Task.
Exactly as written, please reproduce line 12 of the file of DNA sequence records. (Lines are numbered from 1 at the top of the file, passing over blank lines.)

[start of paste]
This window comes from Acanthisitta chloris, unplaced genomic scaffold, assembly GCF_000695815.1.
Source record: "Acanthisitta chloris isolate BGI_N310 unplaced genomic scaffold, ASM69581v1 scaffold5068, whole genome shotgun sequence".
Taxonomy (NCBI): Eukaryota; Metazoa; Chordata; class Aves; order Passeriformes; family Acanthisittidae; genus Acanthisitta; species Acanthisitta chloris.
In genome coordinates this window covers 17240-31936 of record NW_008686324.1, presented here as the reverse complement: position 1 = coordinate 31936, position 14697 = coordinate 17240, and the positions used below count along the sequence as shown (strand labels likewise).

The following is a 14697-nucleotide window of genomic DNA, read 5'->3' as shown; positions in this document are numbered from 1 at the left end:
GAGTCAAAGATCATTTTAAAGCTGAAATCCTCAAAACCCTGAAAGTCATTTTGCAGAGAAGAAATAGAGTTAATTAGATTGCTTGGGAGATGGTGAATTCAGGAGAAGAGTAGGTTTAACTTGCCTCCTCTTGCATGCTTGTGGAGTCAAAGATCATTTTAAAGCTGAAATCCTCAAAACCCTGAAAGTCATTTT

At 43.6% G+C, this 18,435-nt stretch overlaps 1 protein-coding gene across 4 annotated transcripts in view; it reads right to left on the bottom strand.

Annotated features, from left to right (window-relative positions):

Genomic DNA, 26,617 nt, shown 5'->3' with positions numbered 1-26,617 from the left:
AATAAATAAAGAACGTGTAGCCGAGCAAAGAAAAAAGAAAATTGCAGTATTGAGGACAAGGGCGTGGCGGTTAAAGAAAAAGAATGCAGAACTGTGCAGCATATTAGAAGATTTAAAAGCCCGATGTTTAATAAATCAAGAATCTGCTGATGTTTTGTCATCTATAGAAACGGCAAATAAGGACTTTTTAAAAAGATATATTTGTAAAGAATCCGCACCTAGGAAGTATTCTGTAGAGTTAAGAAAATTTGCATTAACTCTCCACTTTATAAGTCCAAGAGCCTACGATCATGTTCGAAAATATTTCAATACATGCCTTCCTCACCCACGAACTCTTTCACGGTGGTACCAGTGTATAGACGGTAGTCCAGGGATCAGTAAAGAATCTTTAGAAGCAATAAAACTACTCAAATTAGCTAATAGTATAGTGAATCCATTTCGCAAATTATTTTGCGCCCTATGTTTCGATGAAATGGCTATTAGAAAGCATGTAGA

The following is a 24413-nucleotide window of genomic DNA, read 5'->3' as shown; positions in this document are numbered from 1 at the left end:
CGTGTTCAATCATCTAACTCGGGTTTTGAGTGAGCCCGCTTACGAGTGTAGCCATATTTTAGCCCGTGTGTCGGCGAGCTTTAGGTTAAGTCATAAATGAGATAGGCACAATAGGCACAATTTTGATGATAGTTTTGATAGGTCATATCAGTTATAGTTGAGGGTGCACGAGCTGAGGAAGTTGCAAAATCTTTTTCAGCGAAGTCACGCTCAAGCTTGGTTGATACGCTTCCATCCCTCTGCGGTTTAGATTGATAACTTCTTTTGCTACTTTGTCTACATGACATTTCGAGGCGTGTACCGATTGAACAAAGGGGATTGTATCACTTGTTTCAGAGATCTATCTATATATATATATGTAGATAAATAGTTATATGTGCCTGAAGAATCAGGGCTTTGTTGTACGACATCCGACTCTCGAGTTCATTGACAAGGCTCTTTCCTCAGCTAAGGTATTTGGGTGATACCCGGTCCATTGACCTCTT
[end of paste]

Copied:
CGTGTTCAATCATCTAACTCGGGTTTTGAGTGAGCCCGCTTACGAGTGTAGCCATATTTTAGCCCGTGTGTCGGCGAGCTTTAGGTTAAGTCATAAATGAGATAGGCACAATAGGCACAATTTTGATGATAGTTTTGATAGGTCATATCAGTTATAGTTGAGGGTGCACGAGCTGAGGAAGTTGCAAAATCTTTTTCAGCGAAGTCACGCTCAAGCTTGGTTGATACGCTTCCATCCCTCTGCGGTTTAGATTGATAACTTCTTTTGCTACTTTGTCTACATGACATTTCGAGGCGTGTACCGATTGAACAAAGGGGATTGTATCACTTGTTTCAGAGATCTATCTATATATATATATGTAGATAAATAGTTATATGTGCCTGAAGAATCAGGGCTTTGTTGTACGACATCCGACTCTCGAGTTCATTGACAAGGCTCTTTCCTCAGCTAAGGTATTTGGGTGATACCCGGTCCATTGACCTCTT